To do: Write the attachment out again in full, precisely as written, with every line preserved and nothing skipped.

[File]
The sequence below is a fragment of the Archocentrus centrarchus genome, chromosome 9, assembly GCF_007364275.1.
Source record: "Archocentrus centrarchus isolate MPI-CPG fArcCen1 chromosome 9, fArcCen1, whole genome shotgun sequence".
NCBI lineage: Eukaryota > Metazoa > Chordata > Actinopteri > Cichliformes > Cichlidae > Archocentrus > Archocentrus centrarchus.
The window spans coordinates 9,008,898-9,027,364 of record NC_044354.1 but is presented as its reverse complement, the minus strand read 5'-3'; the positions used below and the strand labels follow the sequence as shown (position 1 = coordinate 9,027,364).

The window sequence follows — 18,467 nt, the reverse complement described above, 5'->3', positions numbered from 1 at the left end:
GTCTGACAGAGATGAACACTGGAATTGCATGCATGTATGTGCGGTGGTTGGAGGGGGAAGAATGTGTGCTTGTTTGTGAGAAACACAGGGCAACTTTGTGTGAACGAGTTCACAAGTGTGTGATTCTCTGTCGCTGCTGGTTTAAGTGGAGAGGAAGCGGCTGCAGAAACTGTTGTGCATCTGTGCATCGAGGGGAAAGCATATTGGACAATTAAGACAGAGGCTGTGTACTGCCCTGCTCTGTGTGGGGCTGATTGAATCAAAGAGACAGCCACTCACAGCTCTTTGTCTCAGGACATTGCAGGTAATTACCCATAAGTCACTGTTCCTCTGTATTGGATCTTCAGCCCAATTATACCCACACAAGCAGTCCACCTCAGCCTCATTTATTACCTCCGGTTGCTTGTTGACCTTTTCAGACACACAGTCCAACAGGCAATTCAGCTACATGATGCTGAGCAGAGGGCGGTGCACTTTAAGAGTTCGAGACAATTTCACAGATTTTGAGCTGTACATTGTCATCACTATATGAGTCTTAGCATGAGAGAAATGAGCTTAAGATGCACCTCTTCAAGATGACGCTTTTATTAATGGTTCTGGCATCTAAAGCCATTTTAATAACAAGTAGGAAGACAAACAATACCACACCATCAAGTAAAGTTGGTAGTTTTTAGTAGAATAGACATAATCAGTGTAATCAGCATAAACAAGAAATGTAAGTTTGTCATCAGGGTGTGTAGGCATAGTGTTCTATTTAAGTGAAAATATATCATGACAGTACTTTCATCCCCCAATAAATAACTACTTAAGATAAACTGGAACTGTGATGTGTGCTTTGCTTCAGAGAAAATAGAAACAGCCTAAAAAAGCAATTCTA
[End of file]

The sequence below is a fragment of the Archocentrus centrarchus genome, chromosome 9, assembly GCF_007364275.1.
Source record: "Archocentrus centrarchus isolate MPI-CPG fArcCen1 chromosome 9, fArcCen1, whole genome shotgun sequence".
NCBI lineage: Eukaryota > Metazoa > Chordata > Actinopteri > Cichliformes > Cichlidae > Archocentrus > Archocentrus centrarchus.
The window spans coordinates 9,008,898-9,027,364 of record NC_044354.1 but is presented as its reverse complement, the minus strand read 5'-3'; the positions used below and the strand labels follow the sequence as shown (position 1 = coordinate 9,027,364).

The window sequence follows — 18,467 nt, the reverse complement described above, 5'->3', positions numbered from 1 at the left end:
GTCTGACAGAGATGAACACTGGAATTGCATGCATGTATGTGCGGTGGTTGGAGGGGGAAGAATGTGTGCTTGTTTGTGAGAAACACAGGGCAACTTTGTGTGAACGAGTTCACAAGTGTGTGATTCTCTGTCGCTGCTGGTTTAAGTGGAGAGGAAGCGGCTGCAGAAACTGTTGTGCATCTGTGCATCGAGGGGAAAGCATATTGGACAATTAAGACAGAGGCTGTGTACTGCCCTGCTCTGTGTGGGGCTGATTGAATCAAAGAGACAGCCACTCACAGCTCTTTGTCTCAGGACATTGCAGGTAATTACCCATAAGTCACTGTTCCTCTGTATTGGATCTTCAGCCCAATTATACCCACACAAGCAGTCCACCTCAGCCTCATTTATTACCTCCGGTTGCTTGTTGACCTTTTCAGACACACAGTCCAACAGGCAATTCAGCTACATGATGCTGAGCAGAGGGCGGTGCACTTTAAGAGTTCGAGACAATTTCACAGATTTTGAGCTGTACATTGTCATCACTATATGAGTCTTAGCATGAGAGAAATGAGCTTAAGATGCACCTCTTCAAGATGACGCTTTTATTAATGGTTCTGGCATCTAAAGCCATTTTAATAACAAGTAGGAAGACAAACAATACCACACCATCAAGTAAAGTTGGTAGTTTTTAGTAGAATAGACATAATCAGTGTAATCAGCATAAACAAGAAATGTAAGTTTGTCATCAGGGTGTGTAGGCATAGTGTTCTATTTAAGTGAAAATATATCATGACAGTACTTTCATCCCCCAATAAATAACTACTTAAGATAAACTGGAACTGTGATGTGTGCTTTGCTTCAGAGAAAATAGAAACAGCCTAAAAAAGCAATTCTA